First-of-a-kind study shows college students often start using substances during summer

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First-of-a-kind study shows college students often start using substances during summer. However, winter is the peak time for college students to start the non-medical use of certain prescription drugs.

A study by the Substance Abuse and Mental Health Services Administration (SAMHSA) for the first time provides insight on substance use initiation patterns among the one in every five full-time college students (aged 18 to 22) using illicit or potentially harmful substances. The study, which tracks initiation by month, shows the peak times for the initiation of substances including alcohol, marijuana, and inhalants.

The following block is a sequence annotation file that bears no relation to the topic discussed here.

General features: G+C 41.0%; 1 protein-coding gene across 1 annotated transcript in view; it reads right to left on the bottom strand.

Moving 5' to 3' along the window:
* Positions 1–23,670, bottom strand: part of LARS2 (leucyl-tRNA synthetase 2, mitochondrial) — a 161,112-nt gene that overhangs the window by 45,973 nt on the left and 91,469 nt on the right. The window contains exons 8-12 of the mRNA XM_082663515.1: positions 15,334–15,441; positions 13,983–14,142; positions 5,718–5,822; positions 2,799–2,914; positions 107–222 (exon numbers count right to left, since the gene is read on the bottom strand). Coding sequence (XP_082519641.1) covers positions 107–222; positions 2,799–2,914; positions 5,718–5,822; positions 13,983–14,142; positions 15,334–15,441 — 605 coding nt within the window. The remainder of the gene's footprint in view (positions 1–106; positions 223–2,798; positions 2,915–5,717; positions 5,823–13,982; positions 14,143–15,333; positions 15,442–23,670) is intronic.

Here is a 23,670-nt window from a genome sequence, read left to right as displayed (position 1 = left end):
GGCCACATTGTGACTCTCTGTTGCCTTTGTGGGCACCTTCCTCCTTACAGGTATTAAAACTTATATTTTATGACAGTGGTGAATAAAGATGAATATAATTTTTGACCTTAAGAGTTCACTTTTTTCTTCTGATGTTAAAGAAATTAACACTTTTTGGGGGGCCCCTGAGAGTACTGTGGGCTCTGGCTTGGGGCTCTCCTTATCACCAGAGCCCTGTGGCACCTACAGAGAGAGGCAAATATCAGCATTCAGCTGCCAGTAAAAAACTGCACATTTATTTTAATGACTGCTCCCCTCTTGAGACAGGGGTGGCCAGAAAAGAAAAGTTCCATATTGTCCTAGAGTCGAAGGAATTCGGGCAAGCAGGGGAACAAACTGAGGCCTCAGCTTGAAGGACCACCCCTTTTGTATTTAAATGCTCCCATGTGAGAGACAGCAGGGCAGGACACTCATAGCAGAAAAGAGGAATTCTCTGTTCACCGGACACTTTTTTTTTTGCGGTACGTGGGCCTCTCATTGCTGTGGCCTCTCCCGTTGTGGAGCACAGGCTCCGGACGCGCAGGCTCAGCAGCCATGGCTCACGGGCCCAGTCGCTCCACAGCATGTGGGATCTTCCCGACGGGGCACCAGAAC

For example, combined 2002 to 2013 data from the Substance Abuse Mental Health Administration’s (SAMHSA) National Survey on Drug Use and Health find that 383,000 full-time college students used marijuana for the first time in the past year – which averages out to about 1,000 new marijuana users each day. However, in June the level peaks at about 1,500 full-time college student marijuana initiates a day.  Similarly, 450,000 underage full-time college students (aged 18 to 20) started drinking in the past year – about 1,200 a day on average throughout the year. Underage drinking initiation peaks among full-time college students in June with an average of 1,883 underage college students starting to drink each day. Click to read full article.

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